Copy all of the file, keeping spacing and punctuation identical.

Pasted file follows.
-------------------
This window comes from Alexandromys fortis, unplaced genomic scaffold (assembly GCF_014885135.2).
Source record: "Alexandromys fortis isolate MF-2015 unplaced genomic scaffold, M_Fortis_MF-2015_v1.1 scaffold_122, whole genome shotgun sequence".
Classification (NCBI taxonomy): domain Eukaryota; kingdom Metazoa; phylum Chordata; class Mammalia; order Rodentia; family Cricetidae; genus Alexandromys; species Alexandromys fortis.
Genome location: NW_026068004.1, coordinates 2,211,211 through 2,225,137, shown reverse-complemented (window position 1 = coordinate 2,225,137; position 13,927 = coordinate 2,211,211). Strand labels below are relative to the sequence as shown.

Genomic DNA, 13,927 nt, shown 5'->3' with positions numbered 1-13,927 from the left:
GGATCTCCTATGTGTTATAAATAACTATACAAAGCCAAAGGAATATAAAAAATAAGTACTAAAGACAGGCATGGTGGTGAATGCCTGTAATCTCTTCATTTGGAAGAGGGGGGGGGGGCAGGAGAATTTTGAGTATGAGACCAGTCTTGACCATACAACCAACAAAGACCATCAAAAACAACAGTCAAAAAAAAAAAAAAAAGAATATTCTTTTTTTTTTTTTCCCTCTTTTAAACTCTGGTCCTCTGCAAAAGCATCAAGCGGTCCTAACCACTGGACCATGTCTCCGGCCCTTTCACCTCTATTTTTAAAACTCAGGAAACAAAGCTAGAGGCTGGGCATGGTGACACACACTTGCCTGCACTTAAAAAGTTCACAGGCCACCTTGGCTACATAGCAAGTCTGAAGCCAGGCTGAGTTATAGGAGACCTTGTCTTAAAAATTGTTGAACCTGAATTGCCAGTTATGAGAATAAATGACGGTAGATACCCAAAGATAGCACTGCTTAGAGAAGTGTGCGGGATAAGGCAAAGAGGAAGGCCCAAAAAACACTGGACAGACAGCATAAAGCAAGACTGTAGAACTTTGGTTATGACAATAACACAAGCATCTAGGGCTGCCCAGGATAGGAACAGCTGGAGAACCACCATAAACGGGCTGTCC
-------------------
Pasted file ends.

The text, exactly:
This window comes from Alexandromys fortis, unplaced genomic scaffold (assembly GCF_014885135.2).
Source record: "Alexandromys fortis isolate MF-2015 unplaced genomic scaffold, M_Fortis_MF-2015_v1.1 scaffold_122, whole genome shotgun sequence".
Classification (NCBI taxonomy): domain Eukaryota; kingdom Metazoa; phylum Chordata; class Mammalia; order Rodentia; family Cricetidae; genus Alexandromys; species Alexandromys fortis.
Genome location: NW_026068004.1, coordinates 2,211,211 through 2,225,137, shown reverse-complemented (window position 1 = coordinate 2,225,137; position 13,927 = coordinate 2,211,211). Strand labels below are relative to the sequence as shown.

Genomic DNA, 13,927 nt, shown 5'->3' with positions numbered 1-13,927 from the left:
GGATCTCCTATGTGTTATAAATAACTATACAAAGCCAAAGGAATATAAAAAATAAGTACTAAAGACAGGCATGGTGGTGAATGCCTGTAATCTCTTCATTTGGAAGAGGGGGGGGGGGCAGGAGAATTTTGAGTATGAGACCAGTCTTGACCATACAACCAACAAAGACCATCAAAAACAACAGTCAAAAAAAAAAAAAAAAGAATATTCTTTTTTTTTTTTTCCCTCTTTTAAACTCTGGTCCTCTGCAAAAGCATCAAGCGGTCCTAACCACTGGACCATGTCTCCGGCCCTTTCACCTCTATTTTTAAAACTCAGGAAACAAAGCTAGAGGCTGGGCATGGTGACACACACTTGCCTGCACTTAAAAAGTTCACAGGCCACCTTGGCTACATAGCAAGTCTGAAGCCAGGCTGAGTTATAGGAGACCTTGTCTTAAAAATTGTTGAACCTGAATTGCCAGTTATGAGAATAAATGACGGTAGATACCCAAAGATAGCACTGCTTAGAGAAGTGTGCGGGATAAGGCAAAGAGGAAGGCCCAAAAAACACTGGACAGACAGCATAAAGCAAGACTGTAGAACTTTGGTTATGACAATAACACAAGCATCTAGGGCTGCCCAGGATAGGAACAGCTGGAGAACCACCATAAACGGGCTGTCC